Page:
Red fox displacing blue counterparts in Norway’s alpine areas

Litter left by humans as well as roads are aiding the red fox in its spread, says study

By DTE Staff
Published: Wednesday 02 September 2020
Red fox displacing Blue counterpart in Norway’s alpine areas. Photo: Wikimedia Commons

The red fox, one of the most widespread carnivores in the world, is spreading in Norway’s alpine areas at the cost of the Arctic or blue fox, aided by anthropological changes, a study has said.

Lars Rød-Eriksen, a researcher in terrestrial ecology at NINA, the Norwegian Institute for Nature Research, found that more cabins were being built in the alpine region for tourism purposes. These cabins and the roads built to reach them were playing a major role in causing the spread of the red and the decline of the blue fox, according to his study.

Rød-Eriksen found that both, red and blue foxes were attracted to the roads built by humans. The red foxes used them to make their way from lower altitude areas to the mountainous ones.

These roads were also littered with garbage and refuse left by tourists as well as roadkills due to accidents of animals with cars. Consequently, these roads meant food for the foxes as well as other scavengers like crows.

The density of red foxes increased closer to roads while that of blue ones decreased. It was not because blue foxes were not attracted to trash but rather because the red fox, being bigger than the blue, tended to dominate it in these areas.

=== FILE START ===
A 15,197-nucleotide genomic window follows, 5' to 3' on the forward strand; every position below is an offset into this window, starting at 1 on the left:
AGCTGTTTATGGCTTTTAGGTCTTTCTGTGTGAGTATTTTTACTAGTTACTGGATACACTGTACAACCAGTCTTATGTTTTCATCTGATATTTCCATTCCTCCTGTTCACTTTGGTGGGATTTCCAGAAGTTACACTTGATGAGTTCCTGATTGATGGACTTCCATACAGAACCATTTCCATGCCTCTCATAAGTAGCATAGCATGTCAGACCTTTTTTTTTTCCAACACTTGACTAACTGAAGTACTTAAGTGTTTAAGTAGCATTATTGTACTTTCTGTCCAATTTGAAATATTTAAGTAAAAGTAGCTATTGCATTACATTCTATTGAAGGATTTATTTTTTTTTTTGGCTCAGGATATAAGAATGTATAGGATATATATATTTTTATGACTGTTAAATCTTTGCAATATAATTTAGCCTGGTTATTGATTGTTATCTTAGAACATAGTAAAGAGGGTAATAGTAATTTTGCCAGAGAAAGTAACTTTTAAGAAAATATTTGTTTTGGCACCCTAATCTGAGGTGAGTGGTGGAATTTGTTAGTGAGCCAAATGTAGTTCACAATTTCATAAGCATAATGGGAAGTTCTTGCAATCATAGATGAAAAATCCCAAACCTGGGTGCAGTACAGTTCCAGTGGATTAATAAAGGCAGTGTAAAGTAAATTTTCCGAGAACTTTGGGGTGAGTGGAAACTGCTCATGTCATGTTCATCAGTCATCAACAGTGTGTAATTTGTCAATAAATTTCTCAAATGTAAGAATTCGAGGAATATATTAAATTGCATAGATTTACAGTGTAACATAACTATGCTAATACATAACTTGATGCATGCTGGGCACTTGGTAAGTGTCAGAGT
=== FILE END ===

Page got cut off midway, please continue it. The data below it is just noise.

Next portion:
There were examples of red foxes killing the blue ones and hence the blue fox tended to avoid the roads altogether. The competition for food especially intensified during the winter months, according to Rød-Eriksen.

While the red fox has existed in alpine regions, it is essentially an invasive species. The blue fox is already endangered and the spread of the red fox could not just impact it but also ground dwelling birds like the ptarmigan, the researcher said.

To record the movements of red and blue foxes during the winter, Rød-Eriksen used tracking, supplemented by a game camera with bait at different distances from the road. These methods yielded good and reliable findings.

During the summer, he placed artificial bird nests containing a real quail egg and a fake egg made from modelling clay along transects.

He called for a legislation against littering to counter the spread of the red fox in Norway’s alpine areas.

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